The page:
If you’re a costumer, you probably are very familiar with CADD or are already a member of the club.
C.A.D.D. is Costume Attention Deficit Disorder. The main requirement is you are easily distracted by pretty-shiny-lacy-costumes-fabrics-patterns. A side effect is probably whiplash.
If you're a regular follower of my blog you probably already know my costume interests vary widely and not always at the same time. I lean towards the 1880s bustle period but bounce back to the 1830s or early 1900s at the drop of a hat; or as a squirrel runs by. Sometimes all at the same time too. I am a card carrying member of CADD.
A few weeks ago while having a burst of creativity I cut out three skirts and blouses from the 1890 and 1905 period. Yes, at the same time. Remember my “Assembly Line” method? The skirts are basically all sewn the same way. They’re very wide and I cut all my patterns out on a cutting board on our bed. I used Truly Victorian’s patterns for both, and their 1903 Plain blouse waist. The 1890s is for my Seaside outfit I’ll be wearing to Costume College. I’m thinking along these lines.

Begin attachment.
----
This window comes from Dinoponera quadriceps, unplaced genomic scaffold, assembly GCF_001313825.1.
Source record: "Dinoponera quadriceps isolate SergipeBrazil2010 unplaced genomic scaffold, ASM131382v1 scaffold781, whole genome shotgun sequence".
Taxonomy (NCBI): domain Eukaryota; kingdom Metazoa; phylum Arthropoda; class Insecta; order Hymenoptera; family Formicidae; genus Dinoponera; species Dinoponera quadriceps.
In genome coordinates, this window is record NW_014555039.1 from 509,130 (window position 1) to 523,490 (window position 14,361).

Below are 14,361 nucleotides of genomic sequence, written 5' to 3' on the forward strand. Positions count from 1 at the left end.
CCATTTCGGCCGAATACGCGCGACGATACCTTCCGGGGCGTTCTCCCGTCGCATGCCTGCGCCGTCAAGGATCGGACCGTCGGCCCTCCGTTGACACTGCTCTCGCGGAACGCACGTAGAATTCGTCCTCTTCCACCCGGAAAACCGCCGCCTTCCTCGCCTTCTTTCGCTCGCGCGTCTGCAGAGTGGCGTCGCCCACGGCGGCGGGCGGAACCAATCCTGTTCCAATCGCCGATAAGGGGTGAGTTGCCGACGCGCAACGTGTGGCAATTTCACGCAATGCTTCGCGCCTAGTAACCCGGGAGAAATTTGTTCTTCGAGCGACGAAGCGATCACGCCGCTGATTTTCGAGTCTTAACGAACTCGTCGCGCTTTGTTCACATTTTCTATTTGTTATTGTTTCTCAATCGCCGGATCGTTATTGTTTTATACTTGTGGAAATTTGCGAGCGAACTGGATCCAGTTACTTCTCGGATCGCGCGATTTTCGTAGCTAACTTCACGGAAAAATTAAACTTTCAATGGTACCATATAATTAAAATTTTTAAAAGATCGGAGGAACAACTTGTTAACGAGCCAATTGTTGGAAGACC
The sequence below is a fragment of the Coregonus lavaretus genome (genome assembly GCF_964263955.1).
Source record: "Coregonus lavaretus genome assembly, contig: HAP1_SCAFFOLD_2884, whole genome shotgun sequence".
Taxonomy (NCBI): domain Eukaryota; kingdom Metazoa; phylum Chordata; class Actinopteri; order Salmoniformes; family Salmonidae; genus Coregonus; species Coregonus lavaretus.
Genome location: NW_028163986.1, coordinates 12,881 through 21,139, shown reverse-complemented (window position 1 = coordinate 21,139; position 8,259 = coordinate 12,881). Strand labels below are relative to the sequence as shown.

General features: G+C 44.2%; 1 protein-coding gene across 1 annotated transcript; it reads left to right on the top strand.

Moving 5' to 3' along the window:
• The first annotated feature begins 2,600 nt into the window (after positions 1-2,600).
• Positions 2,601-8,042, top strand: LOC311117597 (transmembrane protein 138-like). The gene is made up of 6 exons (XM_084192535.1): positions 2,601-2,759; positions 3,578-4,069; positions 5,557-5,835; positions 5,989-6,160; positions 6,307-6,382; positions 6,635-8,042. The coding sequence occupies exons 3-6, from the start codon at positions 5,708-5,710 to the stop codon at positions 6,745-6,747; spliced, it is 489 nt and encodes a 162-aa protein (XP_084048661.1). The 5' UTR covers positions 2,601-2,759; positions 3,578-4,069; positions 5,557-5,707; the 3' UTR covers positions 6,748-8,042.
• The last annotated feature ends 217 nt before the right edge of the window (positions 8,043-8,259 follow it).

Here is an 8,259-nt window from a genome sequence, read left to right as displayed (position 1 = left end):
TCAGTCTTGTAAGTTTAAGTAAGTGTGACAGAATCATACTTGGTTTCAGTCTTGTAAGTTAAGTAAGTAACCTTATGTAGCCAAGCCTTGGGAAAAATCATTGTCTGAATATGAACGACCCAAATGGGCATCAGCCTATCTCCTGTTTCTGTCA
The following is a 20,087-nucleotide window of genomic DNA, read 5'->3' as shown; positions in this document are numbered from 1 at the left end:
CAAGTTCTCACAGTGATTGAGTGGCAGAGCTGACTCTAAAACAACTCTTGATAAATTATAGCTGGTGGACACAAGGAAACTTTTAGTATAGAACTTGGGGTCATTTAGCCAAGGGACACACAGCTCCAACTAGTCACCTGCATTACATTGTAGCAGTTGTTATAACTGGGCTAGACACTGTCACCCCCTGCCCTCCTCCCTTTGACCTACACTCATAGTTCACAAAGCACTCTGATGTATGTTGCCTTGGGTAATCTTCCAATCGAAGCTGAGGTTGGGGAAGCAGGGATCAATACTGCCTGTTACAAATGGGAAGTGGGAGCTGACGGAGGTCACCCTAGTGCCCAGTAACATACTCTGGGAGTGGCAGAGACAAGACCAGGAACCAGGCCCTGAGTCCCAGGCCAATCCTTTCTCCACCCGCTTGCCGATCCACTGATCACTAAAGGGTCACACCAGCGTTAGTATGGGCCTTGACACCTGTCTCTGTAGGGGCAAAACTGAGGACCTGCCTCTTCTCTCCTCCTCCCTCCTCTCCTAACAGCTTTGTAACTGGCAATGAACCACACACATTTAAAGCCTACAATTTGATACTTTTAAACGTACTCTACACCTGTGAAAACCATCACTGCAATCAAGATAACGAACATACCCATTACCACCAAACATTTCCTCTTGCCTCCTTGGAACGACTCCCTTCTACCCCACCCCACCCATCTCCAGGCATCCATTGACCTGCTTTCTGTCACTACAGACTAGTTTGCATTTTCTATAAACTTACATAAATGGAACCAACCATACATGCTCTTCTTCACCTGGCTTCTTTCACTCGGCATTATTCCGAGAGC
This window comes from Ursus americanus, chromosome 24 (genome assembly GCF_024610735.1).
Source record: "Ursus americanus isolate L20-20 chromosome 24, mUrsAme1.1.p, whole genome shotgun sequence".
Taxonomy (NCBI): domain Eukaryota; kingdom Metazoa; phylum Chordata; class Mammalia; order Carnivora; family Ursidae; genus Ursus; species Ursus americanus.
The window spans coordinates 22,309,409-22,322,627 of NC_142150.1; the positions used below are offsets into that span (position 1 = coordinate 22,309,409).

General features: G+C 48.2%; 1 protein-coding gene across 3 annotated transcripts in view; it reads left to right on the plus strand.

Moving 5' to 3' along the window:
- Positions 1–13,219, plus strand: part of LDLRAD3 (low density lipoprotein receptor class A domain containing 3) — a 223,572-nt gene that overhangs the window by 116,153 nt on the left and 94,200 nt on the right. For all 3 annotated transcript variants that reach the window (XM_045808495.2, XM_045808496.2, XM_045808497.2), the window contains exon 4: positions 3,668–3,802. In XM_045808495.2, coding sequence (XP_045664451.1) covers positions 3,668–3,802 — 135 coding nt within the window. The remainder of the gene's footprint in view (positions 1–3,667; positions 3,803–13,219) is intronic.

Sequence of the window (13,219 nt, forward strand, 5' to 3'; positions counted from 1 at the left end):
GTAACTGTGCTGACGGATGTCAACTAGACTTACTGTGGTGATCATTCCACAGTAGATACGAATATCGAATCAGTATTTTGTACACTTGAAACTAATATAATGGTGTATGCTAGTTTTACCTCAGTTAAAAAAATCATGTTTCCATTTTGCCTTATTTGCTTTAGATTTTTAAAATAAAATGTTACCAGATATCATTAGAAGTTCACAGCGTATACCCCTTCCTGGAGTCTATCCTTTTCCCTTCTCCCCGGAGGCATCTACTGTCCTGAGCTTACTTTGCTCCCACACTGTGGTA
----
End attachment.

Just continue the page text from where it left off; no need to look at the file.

At the same time I cut out three 1903 blouse waists from white figured cotton voile, white dotted Swiss cotton, and a purple floral silk voile, (which is for another outfit for CoCo).
I’m hoping one of the whites might work under my bodice for the 1890s since it’s mostly covered up. I didn’t want it plain so I dug out some crocheted lace from my stash to put on the neckline. I marked the fabric by ironing creases down the center and across to have lines to lay the lace on. I don’t know how to miter, so I used my cheater method of laying the vertical pieces down first, then the horizontal piece across them, turning the exposed edges under. Then I topstitched with a midsize stitch length across all sides.
So that’s it. You got a sneak peek at one of the outfits I’m working on.